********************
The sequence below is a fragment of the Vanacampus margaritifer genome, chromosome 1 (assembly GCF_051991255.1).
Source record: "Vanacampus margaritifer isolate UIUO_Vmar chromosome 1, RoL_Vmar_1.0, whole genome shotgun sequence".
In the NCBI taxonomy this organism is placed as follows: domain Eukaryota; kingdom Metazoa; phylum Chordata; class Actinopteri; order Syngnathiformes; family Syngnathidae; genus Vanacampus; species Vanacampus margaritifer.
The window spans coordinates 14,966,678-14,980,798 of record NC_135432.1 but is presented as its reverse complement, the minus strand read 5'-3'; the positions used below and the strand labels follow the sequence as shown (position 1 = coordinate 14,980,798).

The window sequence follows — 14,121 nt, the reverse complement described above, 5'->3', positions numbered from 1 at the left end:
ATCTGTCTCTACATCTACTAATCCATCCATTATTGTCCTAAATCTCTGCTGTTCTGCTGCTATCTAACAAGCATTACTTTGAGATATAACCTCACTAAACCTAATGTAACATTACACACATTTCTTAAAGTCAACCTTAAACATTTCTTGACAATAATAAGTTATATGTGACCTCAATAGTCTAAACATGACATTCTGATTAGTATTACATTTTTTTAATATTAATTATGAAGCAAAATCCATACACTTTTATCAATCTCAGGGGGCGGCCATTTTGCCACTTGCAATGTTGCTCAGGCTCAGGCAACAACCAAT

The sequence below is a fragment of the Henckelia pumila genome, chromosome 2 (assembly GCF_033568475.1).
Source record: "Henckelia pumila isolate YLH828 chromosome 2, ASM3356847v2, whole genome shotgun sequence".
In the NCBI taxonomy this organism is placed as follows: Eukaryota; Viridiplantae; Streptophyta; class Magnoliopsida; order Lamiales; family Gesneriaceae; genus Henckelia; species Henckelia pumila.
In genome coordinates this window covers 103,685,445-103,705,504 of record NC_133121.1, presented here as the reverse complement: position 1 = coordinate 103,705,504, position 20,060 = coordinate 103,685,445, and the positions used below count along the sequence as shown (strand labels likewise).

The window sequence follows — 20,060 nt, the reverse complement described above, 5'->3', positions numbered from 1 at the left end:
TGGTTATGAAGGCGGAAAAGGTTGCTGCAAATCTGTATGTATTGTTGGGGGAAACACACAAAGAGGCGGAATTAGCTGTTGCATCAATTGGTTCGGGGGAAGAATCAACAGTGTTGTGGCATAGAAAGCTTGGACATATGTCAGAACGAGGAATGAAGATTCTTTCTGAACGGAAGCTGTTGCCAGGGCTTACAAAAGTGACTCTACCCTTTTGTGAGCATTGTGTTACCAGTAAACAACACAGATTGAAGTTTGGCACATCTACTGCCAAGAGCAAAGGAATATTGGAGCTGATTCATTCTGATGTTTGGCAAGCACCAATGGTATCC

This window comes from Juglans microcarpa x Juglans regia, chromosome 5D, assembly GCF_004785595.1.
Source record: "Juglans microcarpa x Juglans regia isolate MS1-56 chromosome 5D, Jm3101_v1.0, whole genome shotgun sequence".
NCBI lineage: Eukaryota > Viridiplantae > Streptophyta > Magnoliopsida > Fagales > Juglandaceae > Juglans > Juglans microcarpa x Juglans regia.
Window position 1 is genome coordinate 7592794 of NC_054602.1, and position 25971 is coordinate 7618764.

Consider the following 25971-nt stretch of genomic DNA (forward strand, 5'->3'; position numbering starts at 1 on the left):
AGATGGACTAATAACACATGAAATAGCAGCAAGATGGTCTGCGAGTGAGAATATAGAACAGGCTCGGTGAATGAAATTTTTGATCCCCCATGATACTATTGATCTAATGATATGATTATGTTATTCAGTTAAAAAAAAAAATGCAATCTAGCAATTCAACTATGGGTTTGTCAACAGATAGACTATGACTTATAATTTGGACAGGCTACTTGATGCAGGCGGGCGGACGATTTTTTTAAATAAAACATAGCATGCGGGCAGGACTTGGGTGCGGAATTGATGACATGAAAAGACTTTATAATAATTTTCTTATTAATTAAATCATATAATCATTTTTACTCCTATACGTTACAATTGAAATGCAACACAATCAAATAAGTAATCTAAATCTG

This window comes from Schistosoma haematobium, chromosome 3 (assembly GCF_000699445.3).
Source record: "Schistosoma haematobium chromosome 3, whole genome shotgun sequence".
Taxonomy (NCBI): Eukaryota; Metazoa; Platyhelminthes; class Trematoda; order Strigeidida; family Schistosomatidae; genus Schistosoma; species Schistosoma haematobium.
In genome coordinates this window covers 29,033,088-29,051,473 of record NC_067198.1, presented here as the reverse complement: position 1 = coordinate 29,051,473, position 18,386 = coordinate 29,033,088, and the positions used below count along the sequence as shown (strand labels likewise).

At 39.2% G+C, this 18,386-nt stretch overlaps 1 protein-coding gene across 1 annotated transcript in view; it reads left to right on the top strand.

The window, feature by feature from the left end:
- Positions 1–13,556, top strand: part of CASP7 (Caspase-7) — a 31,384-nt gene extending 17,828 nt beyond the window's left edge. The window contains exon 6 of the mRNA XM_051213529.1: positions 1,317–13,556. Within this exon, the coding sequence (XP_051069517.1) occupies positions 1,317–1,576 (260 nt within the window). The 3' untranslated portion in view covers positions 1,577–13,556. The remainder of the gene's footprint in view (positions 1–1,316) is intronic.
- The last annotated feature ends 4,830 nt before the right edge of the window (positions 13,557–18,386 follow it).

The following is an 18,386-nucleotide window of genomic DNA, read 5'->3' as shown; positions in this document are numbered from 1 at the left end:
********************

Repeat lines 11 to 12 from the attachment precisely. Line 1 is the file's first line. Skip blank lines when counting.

The window sequence follows — 20,060 nt, the reverse complement described above, 5'->3', positions numbered from 1 at the left end:
TGGTTATGAAGGCGGAAAAGGTTGCTGCAAATCTGTATGTATTGTTGGGGGAAACACACAAAGAGGCGGAATTAGCTGTTGCATCAATTGGTTCGGGGGAAGAATCAACAGTGTTGTGGCATAGAAAGCTTGGACATATGTCAGAACGAGGAATGAAGATTCTTTCTGAACGGAAGCTGTTGCCAGGGCTTACAAAAGTGACTCTACCCTTTTGTGAGCATTGTGTTACCAGTAAACAACACAGATTGAAGTTTGGCACATCTACTGCCAAGAGCAAAGGAATATTGGAGCTGATTCATTCTGATGTTTGGCAAGCACCAATGGTATCC